Be aware that many pet shops will not take large fish back, so take that into consideration before bringing one home. Ask the shop if it makes trade-in arrangements. If all else fails, check out public locations, such as medical offices or other businesses that have large aquariums that could use large fish. The one option that should never be used is to drop a bala shark, or any other nonindigenous fish, into local waterways. Unwanted fish should be euthanized before opting to release them outdoors.
Juvenile bala sharks can be kept with a wide variety of fish due to their generally peaceful nature. As they grow larger, though, they will sometimes eat small fish, particularly sleek fish, such as the neon tetra. Balas should not be housed with invertebrates, such as snails or shrimp, as these are always part of their diet in the wild. They also tend to scare the shy and slow-moving fish, due to their constant, vigorous activity in the tank.
Balas are most content in schools, preferably of four or more; when kept alone, they tend to be both timid and skittish. If only two or three balas are in the tank, a dominant fish may emerge and bully the others. If the tank is large enough though, adult bala sharks can be housed with other medium- to large-sized robust fish.
Bala Shark Habitat and Care
As previously mentioned, the key factor in the bala's environment is tank size. An aquarium of 125 gallons is needed to keep a school of adult bala sharks, and since they are active swimmers, a longer tank is recommended. These are active fish that startle easily.
In warm climates, ponds are also an option for this species, but they should only be kept outdoors in locations where it is warm year-round. They are sensitive to water conditions, particularly low water temperatures, and are susceptible to white spot disease when temperatures drop too low.
The tank should be fitted with a tight cover, as this species jumps when startled. Decorate with large robust plants around the periphery of the tank, but leave plenty of open swimming space in the center of the tank. Floating plants are also suitable to deter fish from jumping out. Provide smooth rocks and driftwood to round out the décor. Filtration should be robust to ensure good water movement and high oxygen levels throughout the water column.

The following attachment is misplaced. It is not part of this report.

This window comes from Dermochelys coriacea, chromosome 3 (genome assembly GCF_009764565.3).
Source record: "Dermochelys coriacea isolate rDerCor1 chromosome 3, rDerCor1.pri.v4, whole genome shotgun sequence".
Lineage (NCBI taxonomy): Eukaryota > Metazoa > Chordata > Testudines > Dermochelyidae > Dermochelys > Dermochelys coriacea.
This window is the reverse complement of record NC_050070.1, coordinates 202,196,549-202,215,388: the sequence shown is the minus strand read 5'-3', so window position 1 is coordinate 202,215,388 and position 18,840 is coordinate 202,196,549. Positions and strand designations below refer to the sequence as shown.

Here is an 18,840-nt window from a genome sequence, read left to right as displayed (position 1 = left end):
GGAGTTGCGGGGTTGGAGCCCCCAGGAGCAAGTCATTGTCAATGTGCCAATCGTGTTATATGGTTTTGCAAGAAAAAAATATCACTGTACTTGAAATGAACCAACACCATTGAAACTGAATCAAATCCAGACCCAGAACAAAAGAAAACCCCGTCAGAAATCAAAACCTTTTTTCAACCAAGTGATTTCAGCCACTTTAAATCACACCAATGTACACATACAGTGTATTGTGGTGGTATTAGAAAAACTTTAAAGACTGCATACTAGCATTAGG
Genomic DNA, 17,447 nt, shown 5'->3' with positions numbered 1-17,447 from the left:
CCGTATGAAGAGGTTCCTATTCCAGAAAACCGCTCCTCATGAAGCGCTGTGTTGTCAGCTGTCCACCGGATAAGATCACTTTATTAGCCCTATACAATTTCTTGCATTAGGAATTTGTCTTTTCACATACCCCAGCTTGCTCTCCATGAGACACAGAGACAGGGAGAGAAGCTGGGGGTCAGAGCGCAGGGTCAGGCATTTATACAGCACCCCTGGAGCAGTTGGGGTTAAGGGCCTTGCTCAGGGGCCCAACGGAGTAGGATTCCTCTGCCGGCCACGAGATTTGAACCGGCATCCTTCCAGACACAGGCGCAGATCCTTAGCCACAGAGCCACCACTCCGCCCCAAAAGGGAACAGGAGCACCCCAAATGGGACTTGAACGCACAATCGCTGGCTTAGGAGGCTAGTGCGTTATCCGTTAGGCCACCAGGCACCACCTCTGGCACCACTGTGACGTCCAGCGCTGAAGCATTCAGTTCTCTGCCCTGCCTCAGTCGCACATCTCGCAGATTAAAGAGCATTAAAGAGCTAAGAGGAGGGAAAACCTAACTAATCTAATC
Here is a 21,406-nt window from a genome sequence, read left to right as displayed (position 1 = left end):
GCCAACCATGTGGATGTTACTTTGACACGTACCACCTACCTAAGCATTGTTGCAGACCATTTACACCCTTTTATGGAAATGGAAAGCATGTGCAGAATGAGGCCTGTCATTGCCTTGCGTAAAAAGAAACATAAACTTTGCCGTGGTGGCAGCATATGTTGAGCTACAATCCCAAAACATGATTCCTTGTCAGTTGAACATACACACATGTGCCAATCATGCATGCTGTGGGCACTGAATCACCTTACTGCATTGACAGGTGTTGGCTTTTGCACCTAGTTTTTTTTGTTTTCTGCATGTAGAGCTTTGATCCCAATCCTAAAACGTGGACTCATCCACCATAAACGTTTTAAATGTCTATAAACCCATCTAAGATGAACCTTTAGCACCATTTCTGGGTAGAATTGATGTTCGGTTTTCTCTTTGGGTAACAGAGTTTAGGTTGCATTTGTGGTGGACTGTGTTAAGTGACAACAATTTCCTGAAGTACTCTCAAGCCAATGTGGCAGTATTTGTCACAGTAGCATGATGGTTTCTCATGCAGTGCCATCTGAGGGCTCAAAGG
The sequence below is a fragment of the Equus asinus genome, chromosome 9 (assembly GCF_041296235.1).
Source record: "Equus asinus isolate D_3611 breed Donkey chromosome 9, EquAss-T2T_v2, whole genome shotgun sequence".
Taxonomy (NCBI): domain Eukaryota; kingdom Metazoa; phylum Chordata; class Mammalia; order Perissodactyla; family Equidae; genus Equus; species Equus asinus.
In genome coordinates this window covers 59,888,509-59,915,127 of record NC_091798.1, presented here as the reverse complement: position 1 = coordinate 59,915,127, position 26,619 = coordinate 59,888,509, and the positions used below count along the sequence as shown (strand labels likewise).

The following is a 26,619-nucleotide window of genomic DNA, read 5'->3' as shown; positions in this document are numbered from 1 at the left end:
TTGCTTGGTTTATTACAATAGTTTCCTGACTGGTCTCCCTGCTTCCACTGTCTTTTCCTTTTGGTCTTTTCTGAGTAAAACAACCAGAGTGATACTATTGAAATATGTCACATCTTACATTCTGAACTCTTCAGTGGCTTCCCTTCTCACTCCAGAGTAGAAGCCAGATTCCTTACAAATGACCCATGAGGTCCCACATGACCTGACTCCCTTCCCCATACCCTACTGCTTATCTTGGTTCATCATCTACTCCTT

Bala Shark Diet and Feeding
This species is an omnivore that is not fussy about what it eats. Bala sharks accept flake foods, pellets, freeze-dried and frozen foods. They also voraciously accept live foods, including Daphnia, bloodworms, brine shrimp, mosquito larvae, and tubifex worms. Vegetables should be included in their diet as well; they readily consume fresh veggies such as spinach and peas, as well as fresh fruits.
Most of the time, there are no obvious external differences between the sexes. However, during the spawning season, the female develops a rounder underbelly than the male.
Breeding the Bala Shark
Bala sharks have not been successfully bred in home aquaria, although occasional undocumented reports do surface. The likely issue is tank size, along with the lack of information regarding the required conditions for breeding. Interestingly though, this species is bred commercially. However, the commercial breeders in Asia employ the use of hormones to induce spawning, so the natural spawning conditions are still largely unidentified.
More Pet Fish Species and Further Research